Adelina Sotnikova

International Skating Union issues statement on judging system

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With yet another debate on figure skating’s judging system underway after Adelina Sotnikova’s upset of Yuna Kim in the Olympic ladies’ competition last night, the International Skating Union has issued a statement on the matter.

The statement is as follows:

The ISU is strongly committed to conducting performance evaluations strictly and fairly and has adequate procedures in place to ensure the proper running of the sporting competitions. The officiating judges were selected by random drawing from a pool of 13 potential judges. All judges in an event represent different ISU member federations. The Ladies’ free skating panel included judges from Canada, Estonia, France, Germany, Italy, Japan, Russia, Slovakia and Ukraine. To avoid exaggerated markings, the highest and the lowest scores entered by the judges are excluded to produce the final score. The technical panel determines the elements of each performed program. The judges add a mark, grading the quality of the skater’s execution of the elements so identified. The technical marks and the artistic presentation marks are added together to produce the final score of the skater.

The ISU has not received any official protest with regard to the Ladies’ Free Skating event or any other event held during the Sochi 2014 Olympic Games and is confident in the high quality and integrity of the ISU judging system.

Sotnikova earned a free skate score that was almost six points higher than that of Kim, enabling her to become the first Russian to win the ladies’ gold in front of a raucous home crowd.

The result was a relatively surprising one, and it caused U.S. figure skater Ashley Wagner to demand that “people need to be held accountable” and that the sport get rid of anonymous judging.

Over one million people have also signed a Change.org petition asking for an “open investigation” into the judging process.

The ISU’s current system was adopted in 2004 following the pairs’ figure skating scandal at the 2002 Salt Lake City Olympics. It became mandatory at all international competitions starting in the 2006 season, which included that year’s Torino Olympics.

Chloe Dygert crashes over guard rail at world championships, has surgery

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American Chloé Dygert crashed over a guard rail at the world road cycling championships time trial, where she appeared en route to a repeat title, and underwent leg surgery as a result.

Dygert, who last year won by the largest margin in history as the youngest-ever champion, lost control of her bike while approaching a curve to the right. Her front wheel bobbled, and she collided with the barricade, flipping over into an area with grass.

Dygert, who had a left leg laceration, was tended to by several people, put on a stretcher and taken to a hospital in Bologna, Italy, about 25 miles from the worlds host of Imola.

“We are relieved that this crash was not worse than what it could have been,” USA Cycling chief of sport performance Jim Miller said in a press release. “While this crash is distressing, Chloe is young and a fighter. With Chloe’s determination, we know she will be back riding before we know it. For now, we want her to focus on healing.”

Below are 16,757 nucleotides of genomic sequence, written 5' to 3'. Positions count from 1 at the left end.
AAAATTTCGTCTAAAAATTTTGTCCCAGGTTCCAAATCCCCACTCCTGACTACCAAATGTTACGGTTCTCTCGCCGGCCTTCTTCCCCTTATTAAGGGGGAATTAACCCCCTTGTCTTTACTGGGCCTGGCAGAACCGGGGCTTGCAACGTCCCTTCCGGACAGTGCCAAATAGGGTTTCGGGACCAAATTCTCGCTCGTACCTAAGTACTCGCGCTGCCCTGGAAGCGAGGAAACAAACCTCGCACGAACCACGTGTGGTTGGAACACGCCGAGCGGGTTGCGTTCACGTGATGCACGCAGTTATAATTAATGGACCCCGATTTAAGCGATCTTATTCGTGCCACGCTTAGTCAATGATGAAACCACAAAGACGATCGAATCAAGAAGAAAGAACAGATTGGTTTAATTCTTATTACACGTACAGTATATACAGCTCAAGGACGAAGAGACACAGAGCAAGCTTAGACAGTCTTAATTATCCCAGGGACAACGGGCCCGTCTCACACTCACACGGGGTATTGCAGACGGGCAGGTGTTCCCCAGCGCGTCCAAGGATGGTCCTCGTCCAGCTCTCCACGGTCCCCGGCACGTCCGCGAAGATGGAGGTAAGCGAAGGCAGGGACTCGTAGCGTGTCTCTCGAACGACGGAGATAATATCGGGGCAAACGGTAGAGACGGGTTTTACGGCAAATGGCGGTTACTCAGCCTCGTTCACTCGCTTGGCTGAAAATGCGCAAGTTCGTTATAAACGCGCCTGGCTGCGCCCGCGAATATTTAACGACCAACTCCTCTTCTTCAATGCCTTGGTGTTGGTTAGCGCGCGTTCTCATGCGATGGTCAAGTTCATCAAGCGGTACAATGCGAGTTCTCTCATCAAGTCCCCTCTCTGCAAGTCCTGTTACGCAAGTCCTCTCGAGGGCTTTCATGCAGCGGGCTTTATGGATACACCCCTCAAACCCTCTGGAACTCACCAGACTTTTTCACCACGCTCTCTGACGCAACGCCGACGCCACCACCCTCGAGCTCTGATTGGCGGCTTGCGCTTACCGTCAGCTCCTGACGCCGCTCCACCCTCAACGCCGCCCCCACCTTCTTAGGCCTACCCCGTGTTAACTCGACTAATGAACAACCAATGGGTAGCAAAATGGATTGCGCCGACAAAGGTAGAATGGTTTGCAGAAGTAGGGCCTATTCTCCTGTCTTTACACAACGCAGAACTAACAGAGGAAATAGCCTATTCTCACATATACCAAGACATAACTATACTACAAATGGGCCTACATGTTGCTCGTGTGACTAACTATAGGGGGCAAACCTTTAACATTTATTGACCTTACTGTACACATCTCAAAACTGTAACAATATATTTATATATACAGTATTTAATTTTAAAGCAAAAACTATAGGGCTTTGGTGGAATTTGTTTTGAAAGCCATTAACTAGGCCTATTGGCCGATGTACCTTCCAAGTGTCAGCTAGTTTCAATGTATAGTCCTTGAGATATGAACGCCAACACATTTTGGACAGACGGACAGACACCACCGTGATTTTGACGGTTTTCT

About 10 minutes after the crash, Dutchwoman Anna van der Breggen won her first time trial title.

Van der Breggen took silver the last three years behind Dygert and countrywoman Annemiek van Vleuten, who missed this year’s race after breaking her wrist last week in the Giro Rosa.

Dygert, 23, had a 26-second lead at the 14-kilometer time check of the 31-kilometer race. Full results are here.

Dygert qualified for the Tokyo Olympics when she won last year’s world time trial title. She has been bidding to make the Olympics on the road and the track.

Worlds continue Friday with the men’s time trial airing on Olympic Channel and NBC Sports Gold for Cycling Pass subscribers at 8:15 a.m. ET. A full TV schedule is here.

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MORE: USA Cycling names Olympic team finalists

2020 French Open men’s singles draw, bracket

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Rafael Nadal was put into the same half of the French Open draw as fellow 2018 and 2019 finalist Dominic Thiem of Austria, with top-ranked Novak Djokovic catching a break.

Nadal, trying to tie Roger Federer‘s male record 20 Grand Slam singles titles, could play sixth-seeded German Alexander Zverev in the quarterfinals before a potential clash with Thiem, who just won the U.S. Open.

Djokovic, who is undefeated in 2020 save being defaulted out of the U.S. Open, could play No. 7 seed Matteo Berrettini of Italy in the quarterfinals before a possible semifinal with Russian Daniil Medvedev.

Medvedev is the fourth seed but is 0-3 at the French Open. Another possible Djokovic semifinal opponent is fifth seed Stefanos Tsitsipas of Greece, who reached the fourth round last year.

The most anticipated first-round matchup is between three-time major champion Andy Murray and 2015 French Open champion Stan Wawrinka. In Murray’s most recent French Open match, he lost in five sets to Wawrinka in the 2017 semifinals.

FRENCH OPEN DRAWS: Men | Women | TV Schedule

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